Hot Off the Press: Review of Embassytown by China Miéville
Recommended? Absolutely. I didn’t like it as much as I liked Kraken – I adored Kraken – but like any good Miéville book, this positively blows the top off your head.
Summary: Avice Brenner Cho grew up in Embassytown, a small settlement tucked in the corner of a large alien city, out on the edge of known space. The aliens – the Hosts – can speak no lies, and know no symbolic language: everything they say must be true. When she was a girl, she was made into a simile, so that the Hosts could talk about things that are like the girl who was hurt in the darkness and ate what was given to her. Then she became an immerser, a sailor of that vast unknown that allows travel between distant worlds. When she married a linguist, she went back home to Embassytown.
Now that she’s an immerser, she’s a person of some little importance. She makes friends with the Ambassadors, the only people who can speak with the Hosts. But when their colony’s home world sends out a new kind of Ambassador…well, they had no idea how badly it could go.
Review: Well, China Miéville’s done it again, yet another ridiculously original, mindbending book about the possibilities inherent in the things we use every day. This time it’s language: words and similes and metaphors, communication and understanding. And, ultimately, fiction, that miraculous act of telling truth with lies.
Embassytown reminded me much more of the Bas-Lag books than the newer this-world Kraken or The City & The City. Perhaps it’s just that it’s set on an alien world, with fantastical alien creatures, but I think it’s also that Embassytown is a little more allegorical than Miéville has been lately. This is not a criticism, by the way; it’s definitely not one of those annoying allegories that makes you roll your eyes and wonder what the point of all that was. No, this is more subtle, with lots of twisty turns and plenty of opportunities for alternative interpretations. But it’s hard not to start drawing parallels when you’ve got a story about a war started by political maneuvering by people who clearly had no idea at all about the situation on the ground.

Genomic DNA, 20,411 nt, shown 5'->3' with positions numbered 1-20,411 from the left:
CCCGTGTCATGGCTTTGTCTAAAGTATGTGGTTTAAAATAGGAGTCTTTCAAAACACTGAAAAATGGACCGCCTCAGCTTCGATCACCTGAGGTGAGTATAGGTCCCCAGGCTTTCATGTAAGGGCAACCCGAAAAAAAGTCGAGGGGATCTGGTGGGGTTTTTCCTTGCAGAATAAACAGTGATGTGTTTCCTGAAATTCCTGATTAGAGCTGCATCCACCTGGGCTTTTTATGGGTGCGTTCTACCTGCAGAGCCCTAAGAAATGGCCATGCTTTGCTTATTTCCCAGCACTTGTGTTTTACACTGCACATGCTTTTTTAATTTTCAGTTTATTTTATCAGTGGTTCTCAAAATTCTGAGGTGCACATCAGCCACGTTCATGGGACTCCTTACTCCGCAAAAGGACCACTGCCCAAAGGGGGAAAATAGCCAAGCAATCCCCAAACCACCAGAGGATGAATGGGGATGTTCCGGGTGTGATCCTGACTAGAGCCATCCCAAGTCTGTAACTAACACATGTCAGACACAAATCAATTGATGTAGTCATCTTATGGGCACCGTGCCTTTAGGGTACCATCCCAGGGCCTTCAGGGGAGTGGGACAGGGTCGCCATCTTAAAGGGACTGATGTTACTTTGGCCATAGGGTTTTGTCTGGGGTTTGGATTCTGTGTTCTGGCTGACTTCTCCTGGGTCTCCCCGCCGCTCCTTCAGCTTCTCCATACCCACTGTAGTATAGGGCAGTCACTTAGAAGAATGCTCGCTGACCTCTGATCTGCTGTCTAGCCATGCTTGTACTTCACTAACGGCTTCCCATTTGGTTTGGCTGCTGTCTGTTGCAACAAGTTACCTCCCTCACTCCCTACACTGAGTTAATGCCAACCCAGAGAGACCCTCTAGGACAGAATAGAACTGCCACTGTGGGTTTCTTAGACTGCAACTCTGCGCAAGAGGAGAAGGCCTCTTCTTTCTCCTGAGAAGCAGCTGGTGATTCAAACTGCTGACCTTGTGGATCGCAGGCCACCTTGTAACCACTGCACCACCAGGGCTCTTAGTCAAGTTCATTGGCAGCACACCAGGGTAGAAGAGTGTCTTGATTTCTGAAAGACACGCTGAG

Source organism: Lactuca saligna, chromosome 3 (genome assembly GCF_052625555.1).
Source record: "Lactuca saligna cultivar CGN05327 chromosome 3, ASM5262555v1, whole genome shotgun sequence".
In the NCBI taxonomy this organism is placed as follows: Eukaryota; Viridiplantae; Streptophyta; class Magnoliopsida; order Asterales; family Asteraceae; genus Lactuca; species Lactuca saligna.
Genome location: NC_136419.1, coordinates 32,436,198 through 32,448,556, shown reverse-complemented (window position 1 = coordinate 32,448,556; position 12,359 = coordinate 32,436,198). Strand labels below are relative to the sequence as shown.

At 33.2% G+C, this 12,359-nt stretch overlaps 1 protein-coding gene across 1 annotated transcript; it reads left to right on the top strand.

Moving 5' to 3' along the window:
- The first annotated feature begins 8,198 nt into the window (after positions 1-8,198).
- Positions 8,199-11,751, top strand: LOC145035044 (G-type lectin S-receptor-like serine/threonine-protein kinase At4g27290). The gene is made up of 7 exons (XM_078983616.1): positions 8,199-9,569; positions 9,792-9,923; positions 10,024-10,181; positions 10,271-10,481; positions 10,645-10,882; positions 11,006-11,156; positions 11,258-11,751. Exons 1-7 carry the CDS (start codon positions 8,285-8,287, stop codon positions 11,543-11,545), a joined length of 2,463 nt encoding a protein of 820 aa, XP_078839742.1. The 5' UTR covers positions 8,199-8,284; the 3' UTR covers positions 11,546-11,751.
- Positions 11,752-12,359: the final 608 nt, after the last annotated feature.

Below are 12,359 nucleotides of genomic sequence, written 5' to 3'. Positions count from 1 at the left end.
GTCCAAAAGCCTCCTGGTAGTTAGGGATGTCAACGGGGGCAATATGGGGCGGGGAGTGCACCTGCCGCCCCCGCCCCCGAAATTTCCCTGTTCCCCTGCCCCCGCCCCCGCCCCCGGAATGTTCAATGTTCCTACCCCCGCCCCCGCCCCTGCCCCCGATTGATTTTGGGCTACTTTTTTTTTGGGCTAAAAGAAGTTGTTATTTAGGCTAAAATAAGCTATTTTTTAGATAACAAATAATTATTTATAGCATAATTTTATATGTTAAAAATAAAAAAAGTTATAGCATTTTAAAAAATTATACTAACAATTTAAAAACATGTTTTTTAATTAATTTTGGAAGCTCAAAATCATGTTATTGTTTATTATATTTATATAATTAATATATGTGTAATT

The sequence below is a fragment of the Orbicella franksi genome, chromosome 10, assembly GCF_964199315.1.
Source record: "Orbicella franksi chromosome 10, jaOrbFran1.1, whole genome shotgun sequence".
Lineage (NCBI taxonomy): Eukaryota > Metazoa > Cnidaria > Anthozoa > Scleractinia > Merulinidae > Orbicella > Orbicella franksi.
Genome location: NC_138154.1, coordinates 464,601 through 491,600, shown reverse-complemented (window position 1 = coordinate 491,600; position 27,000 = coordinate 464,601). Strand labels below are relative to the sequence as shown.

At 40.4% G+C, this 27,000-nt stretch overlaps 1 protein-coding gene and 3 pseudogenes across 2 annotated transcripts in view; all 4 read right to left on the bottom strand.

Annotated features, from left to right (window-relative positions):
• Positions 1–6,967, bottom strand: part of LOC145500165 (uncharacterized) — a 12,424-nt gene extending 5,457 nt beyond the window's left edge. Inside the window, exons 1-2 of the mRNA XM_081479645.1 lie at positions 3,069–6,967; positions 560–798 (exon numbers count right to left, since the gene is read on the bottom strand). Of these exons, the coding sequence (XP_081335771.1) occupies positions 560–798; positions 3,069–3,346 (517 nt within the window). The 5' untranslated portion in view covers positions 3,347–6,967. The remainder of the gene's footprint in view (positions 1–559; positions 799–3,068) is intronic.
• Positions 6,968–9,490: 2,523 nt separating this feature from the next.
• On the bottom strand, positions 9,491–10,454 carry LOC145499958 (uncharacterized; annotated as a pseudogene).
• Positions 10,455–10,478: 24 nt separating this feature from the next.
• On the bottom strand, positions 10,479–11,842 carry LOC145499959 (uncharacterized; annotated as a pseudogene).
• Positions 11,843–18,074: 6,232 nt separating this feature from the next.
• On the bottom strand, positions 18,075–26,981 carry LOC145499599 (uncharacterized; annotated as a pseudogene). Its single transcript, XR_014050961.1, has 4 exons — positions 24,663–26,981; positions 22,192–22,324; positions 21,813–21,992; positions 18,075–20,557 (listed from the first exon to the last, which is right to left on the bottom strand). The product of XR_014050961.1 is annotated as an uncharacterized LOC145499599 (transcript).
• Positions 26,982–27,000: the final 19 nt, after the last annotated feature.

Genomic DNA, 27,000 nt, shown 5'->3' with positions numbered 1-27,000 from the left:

There’s a time jump in the middle of the book that really threw me off, a section that skims over some fairly important events, but aside from that the pacing is excellent, with a nice long introduction to get you accustomed to the world and its people before it starts throwing things at your head. I found that the balance of exposition was just right – the narrative will go along cheerfully without you, letting you scramble to keep up with new characters and ideas, and just when you start to feel overloaded, there’s a chapter’s worth of explanation. This makes the first few chapters kind of tough going, but hold on, it will all make sense soon.
By the end of the book, I was reminded of a comment Jo Walton made on her reviews of Daniel Abraham’s Long Price Quartet, that they were like Tolkein in that very few people will create a fantasy universe only to destroy the unique magic in it. Embassytown does something of the same thing, although in a very different way, and with very little patience for the melancholy that goes along with the way Tolkein does such things. The world changes in Embassytown, permanently and certainly, and no one really knows whether or not that’s a good thing. It is simply a thing that is.